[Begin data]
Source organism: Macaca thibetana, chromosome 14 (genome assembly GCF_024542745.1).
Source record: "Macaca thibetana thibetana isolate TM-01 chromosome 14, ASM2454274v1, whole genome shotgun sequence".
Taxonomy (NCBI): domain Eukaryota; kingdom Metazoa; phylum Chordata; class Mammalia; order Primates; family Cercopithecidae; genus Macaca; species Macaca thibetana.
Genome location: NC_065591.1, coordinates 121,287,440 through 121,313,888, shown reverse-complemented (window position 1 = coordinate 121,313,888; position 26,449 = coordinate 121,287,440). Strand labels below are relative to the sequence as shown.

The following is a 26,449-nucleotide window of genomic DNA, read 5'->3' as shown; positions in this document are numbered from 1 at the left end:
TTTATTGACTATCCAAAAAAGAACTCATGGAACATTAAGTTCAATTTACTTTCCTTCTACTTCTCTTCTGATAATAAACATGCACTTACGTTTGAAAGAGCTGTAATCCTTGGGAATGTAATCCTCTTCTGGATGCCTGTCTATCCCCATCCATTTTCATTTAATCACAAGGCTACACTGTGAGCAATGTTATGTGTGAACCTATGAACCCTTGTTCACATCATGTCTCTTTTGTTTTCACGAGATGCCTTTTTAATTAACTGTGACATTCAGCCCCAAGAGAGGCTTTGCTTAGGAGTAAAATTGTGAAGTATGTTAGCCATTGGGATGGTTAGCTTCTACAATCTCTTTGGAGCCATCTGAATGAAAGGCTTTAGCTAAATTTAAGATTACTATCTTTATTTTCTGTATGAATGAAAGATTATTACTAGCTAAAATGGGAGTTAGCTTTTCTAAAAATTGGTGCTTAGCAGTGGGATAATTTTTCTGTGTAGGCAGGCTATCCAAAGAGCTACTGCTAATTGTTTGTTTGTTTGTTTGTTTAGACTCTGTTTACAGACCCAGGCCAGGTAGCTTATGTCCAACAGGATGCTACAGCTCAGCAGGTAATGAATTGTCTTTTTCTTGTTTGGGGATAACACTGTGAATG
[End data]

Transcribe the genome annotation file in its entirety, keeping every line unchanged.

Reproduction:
Source organism: Macaca thibetana, chromosome 14 (genome assembly GCF_024542745.1).
Source record: "Macaca thibetana thibetana isolate TM-01 chromosome 14, ASM2454274v1, whole genome shotgun sequence".
Taxonomy (NCBI): domain Eukaryota; kingdom Metazoa; phylum Chordata; class Mammalia; order Primates; family Cercopithecidae; genus Macaca; species Macaca thibetana.
Genome location: NC_065591.1, coordinates 121,287,440 through 121,313,888, shown reverse-complemented (window position 1 = coordinate 121,313,888; position 26,449 = coordinate 121,287,440). Strand labels below are relative to the sequence as shown.

The following is a 26,449-nucleotide window of genomic DNA, read 5'->3' as shown; positions in this document are numbered from 1 at the left end:
TTTATTGACTATCCAAAAAAGAACTCATGGAACATTAAGTTCAATTTACTTTCCTTCTACTTCTCTTCTGATAATAAACATGCACTTACGTTTGAAAGAGCTGTAATCCTTGGGAATGTAATCCTCTTCTGGATGCCTGTCTATCCCCATCCATTTTCATTTAATCACAAGGCTACACTGTGAGCAATGTTATGTGTGAACCTATGAACCCTTGTTCACATCATGTCTCTTTTGTTTTCACGAGATGCCTTTTTAATTAACTGTGACATTCAGCCCCAAGAGAGGCTTTGCTTAGGAGTAAAATTGTGAAGTATGTTAGCCATTGGGATGGTTAGCTTCTACAATCTCTTTGGAGCCATCTGAATGAAAGGCTTTAGCTAAATTTAAGATTACTATCTTTATTTTCTGTATGAATGAAAGATTATTACTAGCTAAAATGGGAGTTAGCTTTTCTAAAAATTGGTGCTTAGCAGTGGGATAATTTTTCTGTGTAGGCAGGCTATCCAAAGAGCTACTGCTAATTGTTTGTTTGTTTGTTTGTTTAGACTCTGTTTACAGACCCAGGCCAGGTAGCTTATGTCCAACAGGATGCTACAGCTCAGCAGGTAATGAATTGTCTTTTTCTTGTTTGGGGATAACACTGTGAATG